Crimea: 'All We Can Do Is Try To Defend Our Families'

BAKHCHYSARAI, Ukraine — The room looks like the basement of a frat house. Food scraps and half-empty plastic bottles are strewn across decrepit school desks. A disco ball hangs limply from a hook in the middle of the ceiling. Dirty, tattered curtains cover dirtier window panes, as men come and go, pacing across the room.

There are no parties here. This basement is for strategizing: Sitting behind a desk in the corner, one man is hunched over a large ledger, carefully filling in names, schedules, and responsibilities. Two others — tense and worried — are poring over a map of the neighborhood.

The regional headquarters of the “self-defense units” of the Crimean Tatars, in the Ceyhan Quarter of the town of Bakhchysarai, Crimea, stays busy throughout the night. It is here, in the local youth center, that people come to receive their instructions before heading out on patrols. They drop by for a quick snack and a coffee between shifts, clutching their plastic cups by an old electric heater.

Small volunteer units of usually three or four local residents stand watch during the night, on three-hour shifts, at strategic locations — intersections, main roads, back roads — throughout the neighborhood. They keep track of suspicious movements or individuals, in an attempt to head off any situations that could escalate into open conflict. Ever since the clandestine Russian takeover of Crimea more than two weeks ago, organized groups of Tatars — a Muslim ethnic group native to Crimea, that makes up 12 to 15 percent of the population — have been on guard, waiting for their pro-Russian “self-defense unit” counterparts to make a move. There are about seven to eight of these posts in the Ceyhan quarter, but many more throughout Bakhchysarai and other parts of Crimea.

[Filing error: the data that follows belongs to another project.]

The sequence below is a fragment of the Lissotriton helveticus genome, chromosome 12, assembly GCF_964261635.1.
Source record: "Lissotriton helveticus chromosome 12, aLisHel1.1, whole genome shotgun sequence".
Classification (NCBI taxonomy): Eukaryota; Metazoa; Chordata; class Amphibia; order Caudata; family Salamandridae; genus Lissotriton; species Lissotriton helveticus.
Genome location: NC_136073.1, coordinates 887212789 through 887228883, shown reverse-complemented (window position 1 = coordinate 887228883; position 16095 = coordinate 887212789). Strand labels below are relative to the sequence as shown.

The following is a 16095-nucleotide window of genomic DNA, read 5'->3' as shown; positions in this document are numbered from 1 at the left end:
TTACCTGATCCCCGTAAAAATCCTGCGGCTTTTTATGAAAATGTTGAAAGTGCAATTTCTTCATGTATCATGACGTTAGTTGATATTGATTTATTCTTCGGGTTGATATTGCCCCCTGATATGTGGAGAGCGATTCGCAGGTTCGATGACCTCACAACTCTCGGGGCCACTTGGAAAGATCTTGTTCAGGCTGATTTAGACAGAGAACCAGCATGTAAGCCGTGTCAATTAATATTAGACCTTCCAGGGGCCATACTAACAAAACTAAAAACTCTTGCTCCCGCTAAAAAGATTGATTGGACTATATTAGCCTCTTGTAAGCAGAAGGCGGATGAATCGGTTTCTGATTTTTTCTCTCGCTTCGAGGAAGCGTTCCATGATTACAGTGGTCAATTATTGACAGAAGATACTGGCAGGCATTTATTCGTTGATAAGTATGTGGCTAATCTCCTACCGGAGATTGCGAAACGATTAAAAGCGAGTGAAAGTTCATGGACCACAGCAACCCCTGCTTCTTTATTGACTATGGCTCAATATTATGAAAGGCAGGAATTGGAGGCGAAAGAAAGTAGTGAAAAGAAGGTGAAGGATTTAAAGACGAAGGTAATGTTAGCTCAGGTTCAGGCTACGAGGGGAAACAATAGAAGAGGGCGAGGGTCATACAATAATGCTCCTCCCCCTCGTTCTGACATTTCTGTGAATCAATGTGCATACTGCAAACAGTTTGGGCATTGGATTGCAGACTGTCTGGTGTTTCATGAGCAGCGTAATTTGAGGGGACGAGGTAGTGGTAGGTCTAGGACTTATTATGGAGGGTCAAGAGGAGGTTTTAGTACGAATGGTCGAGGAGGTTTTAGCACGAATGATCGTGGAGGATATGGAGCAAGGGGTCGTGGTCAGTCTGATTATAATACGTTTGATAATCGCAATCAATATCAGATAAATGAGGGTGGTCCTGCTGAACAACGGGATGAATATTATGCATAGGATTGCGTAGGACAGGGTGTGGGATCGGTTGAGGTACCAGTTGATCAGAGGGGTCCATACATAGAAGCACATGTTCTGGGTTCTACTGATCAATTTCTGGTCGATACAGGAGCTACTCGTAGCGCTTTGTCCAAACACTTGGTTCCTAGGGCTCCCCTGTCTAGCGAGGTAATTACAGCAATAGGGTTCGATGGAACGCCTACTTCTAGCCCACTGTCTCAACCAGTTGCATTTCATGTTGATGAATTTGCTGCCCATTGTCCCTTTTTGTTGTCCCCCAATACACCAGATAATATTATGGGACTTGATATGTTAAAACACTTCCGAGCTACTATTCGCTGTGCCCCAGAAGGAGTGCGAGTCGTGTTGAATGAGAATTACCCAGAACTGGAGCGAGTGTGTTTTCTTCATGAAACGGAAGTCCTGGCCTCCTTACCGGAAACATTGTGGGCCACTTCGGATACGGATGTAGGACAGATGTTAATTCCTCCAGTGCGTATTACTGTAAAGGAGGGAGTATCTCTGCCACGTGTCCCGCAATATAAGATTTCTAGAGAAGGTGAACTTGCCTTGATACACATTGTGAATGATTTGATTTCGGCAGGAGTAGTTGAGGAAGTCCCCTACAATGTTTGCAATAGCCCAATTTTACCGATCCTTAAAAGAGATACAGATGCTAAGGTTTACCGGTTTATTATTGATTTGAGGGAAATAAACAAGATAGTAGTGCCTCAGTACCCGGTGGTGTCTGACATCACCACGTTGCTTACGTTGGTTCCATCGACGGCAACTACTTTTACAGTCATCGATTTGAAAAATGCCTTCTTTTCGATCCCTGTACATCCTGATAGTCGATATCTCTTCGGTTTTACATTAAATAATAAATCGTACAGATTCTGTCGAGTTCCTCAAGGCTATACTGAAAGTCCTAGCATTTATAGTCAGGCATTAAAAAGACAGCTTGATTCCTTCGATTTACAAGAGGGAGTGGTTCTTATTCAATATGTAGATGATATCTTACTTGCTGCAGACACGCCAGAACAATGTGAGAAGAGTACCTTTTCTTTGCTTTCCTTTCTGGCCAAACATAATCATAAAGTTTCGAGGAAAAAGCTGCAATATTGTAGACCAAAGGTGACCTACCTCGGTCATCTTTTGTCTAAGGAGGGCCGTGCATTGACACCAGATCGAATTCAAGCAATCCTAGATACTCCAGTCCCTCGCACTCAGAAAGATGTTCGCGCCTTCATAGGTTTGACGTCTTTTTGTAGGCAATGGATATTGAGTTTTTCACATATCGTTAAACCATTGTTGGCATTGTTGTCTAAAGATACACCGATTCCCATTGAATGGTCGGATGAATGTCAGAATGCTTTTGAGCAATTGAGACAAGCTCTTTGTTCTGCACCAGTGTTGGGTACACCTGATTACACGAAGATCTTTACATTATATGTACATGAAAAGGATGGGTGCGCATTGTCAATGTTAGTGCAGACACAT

“We try to keep people in our community safe, but we don’t use any weapons,” said Ayder Abdulaev, the coordinator of the Ceyhan headquarters. “Our whole effort is to try to avoid provocations of any kind. Nobody wants war.”

Read more from Pulitzer Center grantee Dimiter Kenarov, who is currently in Ukraine for his project: “Ukraine: Crimea Under Siege


The brave face cannot hide genuine fear among Tatars that Russian rule could mean curtailed freedoms.

In a shop at the end of a potholed dirt road in Belogorsk lined with modest bungalows, manager Niyara, who did not want to give her surname, said people had been stockpiling food.

“People are really worried,” she said. “I have a child, and I myself am scared.”

Niyara fears that Russian Crimeans may now try to seize back property from Tatars that they believe is theirs.

“A lot of our houses are unregistered, and Russian regulations on that kind of thing are very, very strict.”

-Crimea’s Return to Russia Leaves Tatars Fearful of Future